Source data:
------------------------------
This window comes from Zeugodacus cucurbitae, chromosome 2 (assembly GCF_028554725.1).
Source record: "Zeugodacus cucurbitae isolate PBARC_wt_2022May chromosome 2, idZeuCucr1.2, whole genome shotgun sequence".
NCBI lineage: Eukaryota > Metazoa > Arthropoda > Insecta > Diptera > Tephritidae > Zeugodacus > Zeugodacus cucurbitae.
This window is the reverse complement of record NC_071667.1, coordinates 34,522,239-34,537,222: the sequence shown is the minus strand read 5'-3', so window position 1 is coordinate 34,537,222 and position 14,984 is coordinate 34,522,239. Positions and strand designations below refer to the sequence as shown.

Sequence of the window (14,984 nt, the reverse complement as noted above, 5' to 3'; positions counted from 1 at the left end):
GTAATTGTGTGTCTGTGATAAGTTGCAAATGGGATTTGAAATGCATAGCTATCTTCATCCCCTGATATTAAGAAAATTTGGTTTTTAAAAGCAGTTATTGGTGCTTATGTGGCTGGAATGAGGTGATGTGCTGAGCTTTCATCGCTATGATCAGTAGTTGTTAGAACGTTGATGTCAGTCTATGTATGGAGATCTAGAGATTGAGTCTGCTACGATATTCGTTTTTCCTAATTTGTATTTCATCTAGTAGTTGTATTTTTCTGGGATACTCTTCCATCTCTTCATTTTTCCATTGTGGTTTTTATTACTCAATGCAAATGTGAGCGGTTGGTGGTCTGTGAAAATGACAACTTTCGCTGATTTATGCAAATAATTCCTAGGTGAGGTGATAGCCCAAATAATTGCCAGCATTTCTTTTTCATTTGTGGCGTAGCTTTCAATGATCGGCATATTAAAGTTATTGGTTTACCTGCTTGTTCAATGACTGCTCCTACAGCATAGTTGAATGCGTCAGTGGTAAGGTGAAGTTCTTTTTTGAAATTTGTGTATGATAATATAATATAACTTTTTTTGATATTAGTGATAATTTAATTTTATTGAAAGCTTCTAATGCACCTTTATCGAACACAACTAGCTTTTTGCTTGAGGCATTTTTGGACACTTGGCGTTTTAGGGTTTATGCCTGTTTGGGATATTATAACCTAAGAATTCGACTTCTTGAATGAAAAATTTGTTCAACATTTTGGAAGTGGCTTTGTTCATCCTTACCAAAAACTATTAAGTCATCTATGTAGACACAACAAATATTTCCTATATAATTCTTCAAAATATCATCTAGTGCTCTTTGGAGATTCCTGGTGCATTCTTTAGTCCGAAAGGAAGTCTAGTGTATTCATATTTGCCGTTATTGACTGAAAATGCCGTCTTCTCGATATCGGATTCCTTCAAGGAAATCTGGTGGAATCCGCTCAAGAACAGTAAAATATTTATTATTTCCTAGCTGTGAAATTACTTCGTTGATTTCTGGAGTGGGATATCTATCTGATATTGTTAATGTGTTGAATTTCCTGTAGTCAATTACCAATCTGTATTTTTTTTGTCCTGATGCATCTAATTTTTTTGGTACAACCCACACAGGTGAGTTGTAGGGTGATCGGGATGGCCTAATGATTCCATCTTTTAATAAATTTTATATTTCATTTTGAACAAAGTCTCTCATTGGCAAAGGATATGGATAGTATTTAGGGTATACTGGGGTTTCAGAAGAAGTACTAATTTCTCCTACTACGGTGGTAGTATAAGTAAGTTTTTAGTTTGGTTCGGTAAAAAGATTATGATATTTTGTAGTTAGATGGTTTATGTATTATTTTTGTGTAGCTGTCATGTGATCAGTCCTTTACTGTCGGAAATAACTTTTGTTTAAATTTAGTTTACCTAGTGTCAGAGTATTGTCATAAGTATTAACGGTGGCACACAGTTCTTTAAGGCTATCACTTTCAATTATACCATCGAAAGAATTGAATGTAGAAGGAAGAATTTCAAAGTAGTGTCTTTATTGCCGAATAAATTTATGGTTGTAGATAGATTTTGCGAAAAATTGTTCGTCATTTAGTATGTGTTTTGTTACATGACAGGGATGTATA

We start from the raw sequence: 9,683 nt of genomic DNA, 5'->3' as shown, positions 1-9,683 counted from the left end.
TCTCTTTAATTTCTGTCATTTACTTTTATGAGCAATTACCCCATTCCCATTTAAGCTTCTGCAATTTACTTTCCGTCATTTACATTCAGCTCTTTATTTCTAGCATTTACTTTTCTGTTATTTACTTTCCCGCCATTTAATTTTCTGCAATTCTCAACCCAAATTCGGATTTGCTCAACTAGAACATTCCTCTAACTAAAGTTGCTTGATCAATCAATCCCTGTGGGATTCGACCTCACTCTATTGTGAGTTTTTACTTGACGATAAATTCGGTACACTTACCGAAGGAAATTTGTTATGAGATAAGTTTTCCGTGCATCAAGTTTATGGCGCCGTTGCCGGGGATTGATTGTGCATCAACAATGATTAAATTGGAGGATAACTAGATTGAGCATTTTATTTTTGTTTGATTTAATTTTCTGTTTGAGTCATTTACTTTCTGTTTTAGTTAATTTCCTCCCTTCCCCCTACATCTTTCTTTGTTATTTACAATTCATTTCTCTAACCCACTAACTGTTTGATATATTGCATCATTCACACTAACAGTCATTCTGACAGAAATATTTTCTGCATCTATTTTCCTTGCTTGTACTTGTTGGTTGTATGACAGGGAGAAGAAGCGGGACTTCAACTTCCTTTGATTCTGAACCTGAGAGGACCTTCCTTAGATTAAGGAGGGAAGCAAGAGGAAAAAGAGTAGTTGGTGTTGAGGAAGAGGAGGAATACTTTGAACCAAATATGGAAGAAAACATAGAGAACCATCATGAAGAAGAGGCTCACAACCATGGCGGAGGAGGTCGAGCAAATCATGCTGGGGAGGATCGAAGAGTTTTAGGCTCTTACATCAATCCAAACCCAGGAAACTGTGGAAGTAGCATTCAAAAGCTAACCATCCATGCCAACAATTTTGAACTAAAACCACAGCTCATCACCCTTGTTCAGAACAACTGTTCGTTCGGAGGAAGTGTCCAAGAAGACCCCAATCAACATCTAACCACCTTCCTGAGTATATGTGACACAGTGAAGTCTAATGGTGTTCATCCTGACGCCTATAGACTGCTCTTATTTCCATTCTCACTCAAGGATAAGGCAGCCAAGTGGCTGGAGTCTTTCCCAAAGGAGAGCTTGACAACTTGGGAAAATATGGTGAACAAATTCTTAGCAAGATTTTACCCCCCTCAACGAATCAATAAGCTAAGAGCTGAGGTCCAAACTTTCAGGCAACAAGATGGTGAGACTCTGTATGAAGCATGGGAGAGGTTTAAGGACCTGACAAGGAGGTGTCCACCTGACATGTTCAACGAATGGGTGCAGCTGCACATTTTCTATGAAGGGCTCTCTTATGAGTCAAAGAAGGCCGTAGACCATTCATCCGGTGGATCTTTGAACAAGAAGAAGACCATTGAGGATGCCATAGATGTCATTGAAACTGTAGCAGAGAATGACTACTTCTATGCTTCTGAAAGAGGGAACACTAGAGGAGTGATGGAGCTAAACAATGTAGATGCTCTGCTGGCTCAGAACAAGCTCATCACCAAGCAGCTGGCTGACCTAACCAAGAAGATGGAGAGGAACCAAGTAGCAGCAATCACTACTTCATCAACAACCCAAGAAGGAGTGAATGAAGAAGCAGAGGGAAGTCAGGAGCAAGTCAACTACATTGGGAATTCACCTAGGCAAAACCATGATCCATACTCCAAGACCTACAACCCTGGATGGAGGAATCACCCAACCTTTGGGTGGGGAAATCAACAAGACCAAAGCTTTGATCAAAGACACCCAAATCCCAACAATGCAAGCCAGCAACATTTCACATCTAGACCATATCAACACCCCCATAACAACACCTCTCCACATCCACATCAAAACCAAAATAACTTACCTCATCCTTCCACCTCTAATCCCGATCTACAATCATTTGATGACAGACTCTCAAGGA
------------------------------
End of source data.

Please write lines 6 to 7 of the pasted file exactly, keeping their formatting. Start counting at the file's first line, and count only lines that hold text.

GTAATTGTGTGTCTGTGATAAGTTGCAAATGGGATTTGAAATGCATAGCTATCTTCATCCCCTGATATTAAGAAAATTTGGTTTTTAAAAGCAGTTATTGGTGCTTATGTGGCTGGAATGAGGTGATGTGCTGAGCTTTCATCGCTATGATCAGTAGTTGTTAGAACGTTGATGTCAGTCTATGTATGGAGATCTAGAGATTGAGTCTGCTACGATATTCGTTTTTCCTAATTTGTATTTCATCTAGTAGTTGTATTTTTCTGGGATACTCTTCCATCTCTTCATTTTTCCATTGTGGTTTTTATTACTCAATGCAAATGTGAGCGGTTGGTGGTCTGTGAAAATGACAACTTTCGCTGATTTATGCAAATAATTCCTAGGTGAGGTGATAGCCCAAATAATTGCCAGCATTTCTTTTTCATTTGTGGCGTAGCTTTCAATGATCGGCATATTAAAGTTATTGGTTTACCTGCTTGTTCAATGACTGCTCCTACAGCATAGTTGAATGCGTCAGTGGTAAGGTGAAGTTCTTTTTTGAAATTTGTGTATGATAATATAATATAACTTTTTTTGATATTAGTGATAATTTAATTTTATTGAAAGCTTCTAATGCACCTTTATCGAACACAACTAGCTTTTTGCTTGAGGCATTTTTGGACACTTGGCGTTTTAGGGTTTATGCCTGTTTGGGATATTATAACCTAAGAATTCGACTTCTTGAATGAAAAATTTGTTCAACATTTTGGAAGTGGCTTTGTTCATCCTTACCAAAAACTATTAAGTCATCTATGTAGACACAACAAATATTTCCTATATAATTCTTCAAAATATCATCTAGTGCTCTTTGGAGATTCCTGGTGCATTCTTTAGTCCGAAAGGAAGTCTAGTGTATTCATATTTGCCGTTATTGACTGAAAATGCCGTCTTCTCGATATCGGATTCCTTCAAGGAAATCTGGTGGAATCCGCTCAAGAACAGTAAAATATTTATTATTTCCTAGCTGTGAAATTACTTCGTTGATTTCTGGAGTGGGATATCTATCTGATATTGTTAATGTGTTGAATTTCCTGTAGTCAATTACCAATCTGTATTTTTTTTGTCCTGATGCATCTAATTTTTTTGGTACAACCCACACAGGTGAGTTGTAGGGTGATCGGGATGGCCTAATGATTCCATCTTTTAATAAATTTTATATTTCATTTTGAACAAAGTCTCTCATTGGCAAAGGATATGGATAGTATTTAGGGTATACTGGGGTTTCAGAAGAAGTACTAATTTCTCCTACTACGGTGGTAGTATAAGTAAGTTTTTAGTTTGGTTCGGTAAAAAGATTATGATATTTTGTAGTTAGATGGTTTATGTATTATTTTTGTGTAGCTGTCATGTGATCAGTCCTTTACTGTCGGAAATAACTTTTGTTTAAATTTAGTTTACCTAGTGTCAGAGTATTGTCATAAGTATTAACGGTGGCACACAGTTCTTTAAGGCTATCACTTTCAATTATACCATCGAAAGAATTGAATGTAGAAGGAAGAATTTCAAAGTAGTGTCTTTATTGCCGAATAAATTTATGGTTGTAGATAGATTTTGCGAAAAATTGTTCGTCATTTAGTATGTGTTTTGTTACATGACAGGGATGTATA

We start from the raw sequence: 9,683 nt of genomic DNA, 5'->3' as shown, positions 1-9,683 counted from the left end.